important, and it's important to make sure we have definitions that match the teachings found in the Bible. But, as my dad always liked to say, "let's keep the main thing the main thing." As part of my studies I think it's important in my life to draw a line in the sand theologically speaking. Here's an important thing to remember though, while I hold the following list to be true and in accordance with God's Word as revealed in the Bible. If there's a mistake or a misunderstanding in the following list I can
revise it without feeling I've betrayed myself somehow. Everyone makes mistakes, I could be misunderstanding something and that's okay.
God the Father:
Almighty maker of Heaven and Earth infinite, holy and actively working in the world today.
God the Son:
Jesus Christ, the Son of God, second person in the trinity, coequal with God the Father and Holy Spirit who came to earth as a man.
God the Holy Spirit:
The third member of the Trinity who is always working to convict of sins, persuade unbelievers, and comfort the saints.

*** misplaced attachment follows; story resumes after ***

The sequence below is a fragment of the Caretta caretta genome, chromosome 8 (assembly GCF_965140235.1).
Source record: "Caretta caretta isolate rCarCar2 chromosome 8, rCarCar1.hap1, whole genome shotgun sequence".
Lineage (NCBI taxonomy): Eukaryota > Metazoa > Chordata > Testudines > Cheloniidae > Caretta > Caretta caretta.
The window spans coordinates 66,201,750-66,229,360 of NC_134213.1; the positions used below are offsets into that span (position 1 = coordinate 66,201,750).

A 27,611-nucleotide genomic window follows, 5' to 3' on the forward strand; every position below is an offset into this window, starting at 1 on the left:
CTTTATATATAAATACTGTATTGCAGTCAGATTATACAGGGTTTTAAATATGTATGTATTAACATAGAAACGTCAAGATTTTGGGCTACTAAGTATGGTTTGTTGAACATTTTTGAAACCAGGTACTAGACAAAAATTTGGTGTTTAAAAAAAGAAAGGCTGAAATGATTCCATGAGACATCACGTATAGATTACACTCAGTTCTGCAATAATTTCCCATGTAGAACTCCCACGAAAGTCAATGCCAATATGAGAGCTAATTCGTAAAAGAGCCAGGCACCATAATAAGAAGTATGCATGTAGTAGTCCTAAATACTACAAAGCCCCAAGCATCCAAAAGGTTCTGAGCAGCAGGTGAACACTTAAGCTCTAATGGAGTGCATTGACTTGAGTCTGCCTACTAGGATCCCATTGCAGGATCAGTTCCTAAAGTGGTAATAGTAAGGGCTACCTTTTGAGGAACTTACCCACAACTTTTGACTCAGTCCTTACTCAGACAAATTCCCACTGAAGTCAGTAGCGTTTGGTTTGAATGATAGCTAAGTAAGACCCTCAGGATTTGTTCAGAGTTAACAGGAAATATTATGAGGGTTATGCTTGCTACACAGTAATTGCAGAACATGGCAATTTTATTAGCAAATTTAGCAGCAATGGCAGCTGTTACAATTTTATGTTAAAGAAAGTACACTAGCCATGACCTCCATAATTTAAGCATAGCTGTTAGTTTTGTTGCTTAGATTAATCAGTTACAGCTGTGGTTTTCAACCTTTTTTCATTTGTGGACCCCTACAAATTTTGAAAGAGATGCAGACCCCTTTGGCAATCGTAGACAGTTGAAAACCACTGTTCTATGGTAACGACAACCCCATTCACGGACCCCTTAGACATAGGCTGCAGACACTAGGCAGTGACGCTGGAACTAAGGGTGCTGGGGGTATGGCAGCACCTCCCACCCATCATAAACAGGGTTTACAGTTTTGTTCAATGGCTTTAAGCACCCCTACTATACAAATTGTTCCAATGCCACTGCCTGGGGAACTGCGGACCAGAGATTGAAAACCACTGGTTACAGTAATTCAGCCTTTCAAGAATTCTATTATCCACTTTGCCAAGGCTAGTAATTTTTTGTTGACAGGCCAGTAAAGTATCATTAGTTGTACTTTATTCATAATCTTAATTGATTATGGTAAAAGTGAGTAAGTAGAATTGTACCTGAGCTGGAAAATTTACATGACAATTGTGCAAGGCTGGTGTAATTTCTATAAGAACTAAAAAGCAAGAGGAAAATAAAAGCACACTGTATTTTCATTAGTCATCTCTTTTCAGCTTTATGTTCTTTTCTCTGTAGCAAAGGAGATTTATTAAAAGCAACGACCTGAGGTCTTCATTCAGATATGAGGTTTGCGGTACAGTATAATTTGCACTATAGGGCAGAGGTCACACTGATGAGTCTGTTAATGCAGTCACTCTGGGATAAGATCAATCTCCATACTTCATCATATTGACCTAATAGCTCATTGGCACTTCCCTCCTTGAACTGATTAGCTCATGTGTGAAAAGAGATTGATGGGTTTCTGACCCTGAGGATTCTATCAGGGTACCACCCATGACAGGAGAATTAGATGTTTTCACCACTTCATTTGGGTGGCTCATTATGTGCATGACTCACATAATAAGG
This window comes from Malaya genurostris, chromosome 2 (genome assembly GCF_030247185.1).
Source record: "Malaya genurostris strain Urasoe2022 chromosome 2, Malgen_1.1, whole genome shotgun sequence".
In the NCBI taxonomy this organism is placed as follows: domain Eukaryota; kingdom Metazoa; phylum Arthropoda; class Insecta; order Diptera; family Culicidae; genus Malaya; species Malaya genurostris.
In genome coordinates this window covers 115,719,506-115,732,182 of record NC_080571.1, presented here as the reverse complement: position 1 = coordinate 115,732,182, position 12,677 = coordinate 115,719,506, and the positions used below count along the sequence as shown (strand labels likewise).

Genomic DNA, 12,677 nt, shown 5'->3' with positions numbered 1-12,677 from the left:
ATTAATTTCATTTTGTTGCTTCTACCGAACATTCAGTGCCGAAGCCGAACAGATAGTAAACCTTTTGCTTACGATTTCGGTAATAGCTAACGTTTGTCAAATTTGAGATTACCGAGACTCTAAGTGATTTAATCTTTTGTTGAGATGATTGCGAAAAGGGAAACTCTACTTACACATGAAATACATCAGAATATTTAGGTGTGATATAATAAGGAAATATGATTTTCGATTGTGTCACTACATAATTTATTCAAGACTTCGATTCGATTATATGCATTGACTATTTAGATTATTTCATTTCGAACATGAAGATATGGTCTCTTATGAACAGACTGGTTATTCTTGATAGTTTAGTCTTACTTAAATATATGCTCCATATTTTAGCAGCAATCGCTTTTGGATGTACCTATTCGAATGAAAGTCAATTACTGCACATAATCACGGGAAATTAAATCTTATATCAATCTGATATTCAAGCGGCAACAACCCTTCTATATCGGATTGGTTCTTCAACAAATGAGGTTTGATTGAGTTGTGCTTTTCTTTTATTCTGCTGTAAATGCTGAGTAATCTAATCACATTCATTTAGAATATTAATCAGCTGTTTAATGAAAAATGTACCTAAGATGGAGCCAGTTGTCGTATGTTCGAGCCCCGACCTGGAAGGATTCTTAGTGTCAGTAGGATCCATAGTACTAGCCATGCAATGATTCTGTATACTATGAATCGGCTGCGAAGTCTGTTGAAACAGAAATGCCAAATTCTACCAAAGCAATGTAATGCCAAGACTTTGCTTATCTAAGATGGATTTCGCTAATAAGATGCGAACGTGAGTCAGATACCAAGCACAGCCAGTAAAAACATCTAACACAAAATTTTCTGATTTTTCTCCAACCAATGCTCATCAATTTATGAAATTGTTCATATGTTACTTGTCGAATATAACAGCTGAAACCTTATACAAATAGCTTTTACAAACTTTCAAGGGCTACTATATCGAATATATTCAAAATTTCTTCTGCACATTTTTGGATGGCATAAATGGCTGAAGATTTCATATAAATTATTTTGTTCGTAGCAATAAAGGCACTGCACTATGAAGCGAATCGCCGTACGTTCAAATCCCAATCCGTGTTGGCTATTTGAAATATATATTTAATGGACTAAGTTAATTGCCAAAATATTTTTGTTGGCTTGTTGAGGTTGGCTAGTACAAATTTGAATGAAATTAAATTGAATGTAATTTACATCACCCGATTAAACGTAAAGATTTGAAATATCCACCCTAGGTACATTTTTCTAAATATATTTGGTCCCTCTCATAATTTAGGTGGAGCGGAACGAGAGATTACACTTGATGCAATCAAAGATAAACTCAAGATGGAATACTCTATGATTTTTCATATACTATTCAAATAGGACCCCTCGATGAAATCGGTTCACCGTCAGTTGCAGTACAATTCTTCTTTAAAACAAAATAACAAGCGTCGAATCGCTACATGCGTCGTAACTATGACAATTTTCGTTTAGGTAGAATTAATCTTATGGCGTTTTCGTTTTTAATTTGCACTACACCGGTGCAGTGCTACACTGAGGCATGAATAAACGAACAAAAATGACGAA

God's inerrant Word, His Truths written by men as they were carried along in the Spirit that we might hide in our hearts that we might not sin against God.
The Depravity of Mankind:
All have sinned and no one can save oneself from sin's hold.
Salvation is not by works but only through the saving work of Jesus Christ through His death and resurrection.
Resurrection of Jesus Christ:
Jesus Christ bodily rose from the dead on the third day, and it is through that work that sin and death are defeated.
Return of Jesus Christ:
Jesus Christ could return at any moment and His followers should live with that in mind.
Resurrection of the Dead:
Just as Christ rose from the grave and rules in Heaven, believers and all the dead in Christ shall someday join Him in everlasting peace and joy in Heaven.